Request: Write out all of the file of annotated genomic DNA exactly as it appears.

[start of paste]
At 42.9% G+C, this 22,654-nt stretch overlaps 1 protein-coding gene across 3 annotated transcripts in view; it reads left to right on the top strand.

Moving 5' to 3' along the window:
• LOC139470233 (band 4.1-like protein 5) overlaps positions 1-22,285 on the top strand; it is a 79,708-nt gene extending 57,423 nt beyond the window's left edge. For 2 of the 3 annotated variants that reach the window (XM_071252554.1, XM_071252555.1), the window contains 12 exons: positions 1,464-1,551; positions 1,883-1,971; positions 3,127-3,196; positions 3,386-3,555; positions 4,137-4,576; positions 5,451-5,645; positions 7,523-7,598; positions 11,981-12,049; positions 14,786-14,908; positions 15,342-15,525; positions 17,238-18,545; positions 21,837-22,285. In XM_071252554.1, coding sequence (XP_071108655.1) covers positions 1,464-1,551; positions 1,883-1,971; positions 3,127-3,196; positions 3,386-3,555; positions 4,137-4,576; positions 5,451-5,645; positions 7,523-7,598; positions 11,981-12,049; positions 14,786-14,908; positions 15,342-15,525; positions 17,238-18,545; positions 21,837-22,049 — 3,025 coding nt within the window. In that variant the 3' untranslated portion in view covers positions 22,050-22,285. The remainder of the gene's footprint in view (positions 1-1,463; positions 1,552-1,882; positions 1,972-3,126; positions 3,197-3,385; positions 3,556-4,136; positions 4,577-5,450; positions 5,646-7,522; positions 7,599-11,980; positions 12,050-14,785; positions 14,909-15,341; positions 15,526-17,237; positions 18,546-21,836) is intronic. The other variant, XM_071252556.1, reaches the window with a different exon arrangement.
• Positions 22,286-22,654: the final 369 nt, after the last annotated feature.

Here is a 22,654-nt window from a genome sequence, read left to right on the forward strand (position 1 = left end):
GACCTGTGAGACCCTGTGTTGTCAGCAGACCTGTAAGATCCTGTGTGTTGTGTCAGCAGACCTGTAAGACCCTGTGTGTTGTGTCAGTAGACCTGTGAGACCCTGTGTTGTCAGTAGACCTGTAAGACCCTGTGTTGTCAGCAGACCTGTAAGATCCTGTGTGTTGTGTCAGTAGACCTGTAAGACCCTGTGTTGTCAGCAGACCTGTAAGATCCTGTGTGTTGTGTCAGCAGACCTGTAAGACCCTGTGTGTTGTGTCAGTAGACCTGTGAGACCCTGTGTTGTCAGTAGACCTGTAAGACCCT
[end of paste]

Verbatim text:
At 42.9% G+C, this 22,654-nt stretch overlaps 1 protein-coding gene across 3 annotated transcripts in view; it reads left to right on the top strand.

Moving 5' to 3' along the window:
• LOC139470233 (band 4.1-like protein 5) overlaps positions 1-22,285 on the top strand; it is a 79,708-nt gene extending 57,423 nt beyond the window's left edge. For 2 of the 3 annotated variants that reach the window (XM_071252554.1, XM_071252555.1), the window contains 12 exons: positions 1,464-1,551; positions 1,883-1,971; positions 3,127-3,196; positions 3,386-3,555; positions 4,137-4,576; positions 5,451-5,645; positions 7,523-7,598; positions 11,981-12,049; positions 14,786-14,908; positions 15,342-15,525; positions 17,238-18,545; positions 21,837-22,285. In XM_071252554.1, coding sequence (XP_071108655.1) covers positions 1,464-1,551; positions 1,883-1,971; positions 3,127-3,196; positions 3,386-3,555; positions 4,137-4,576; positions 5,451-5,645; positions 7,523-7,598; positions 11,981-12,049; positions 14,786-14,908; positions 15,342-15,525; positions 17,238-18,545; positions 21,837-22,049 — 3,025 coding nt within the window. In that variant the 3' untranslated portion in view covers positions 22,050-22,285. The remainder of the gene's footprint in view (positions 1-1,463; positions 1,552-1,882; positions 1,972-3,126; positions 3,197-3,385; positions 3,556-4,136; positions 4,577-5,450; positions 5,646-7,522; positions 7,599-11,980; positions 12,050-14,785; positions 14,909-15,341; positions 15,526-17,237; positions 18,546-21,836) is intronic. The other variant, XM_071252556.1, reaches the window with a different exon arrangement.
• Positions 22,286-22,654: the final 369 nt, after the last annotated feature.

Here is a 22,654-nt window from a genome sequence, read left to right on the forward strand (position 1 = left end):
GACCTGTGAGACCCTGTGTTGTCAGCAGACCTGTAAGATCCTGTGTGTTGTGTCAGCAGACCTGTAAGACCCTGTGTGTTGTGTCAGTAGACCTGTGAGACCCTGTGTTGTCAGTAGACCTGTAAGACCCTGTGTTGTCAGCAGACCTGTAAGATCCTGTGTGTTGTGTCAGTAGACCTGTAAGACCCTGTGTTGTCAGCAGACCTGTAAGATCCTGTGTGTTGTGTCAGCAGACCTGTAAGACCCTGTGTGTTGTGTCAGTAGACCTGTGAGACCCTGTGTTGTCAGTAGACCTGTAAGACCCT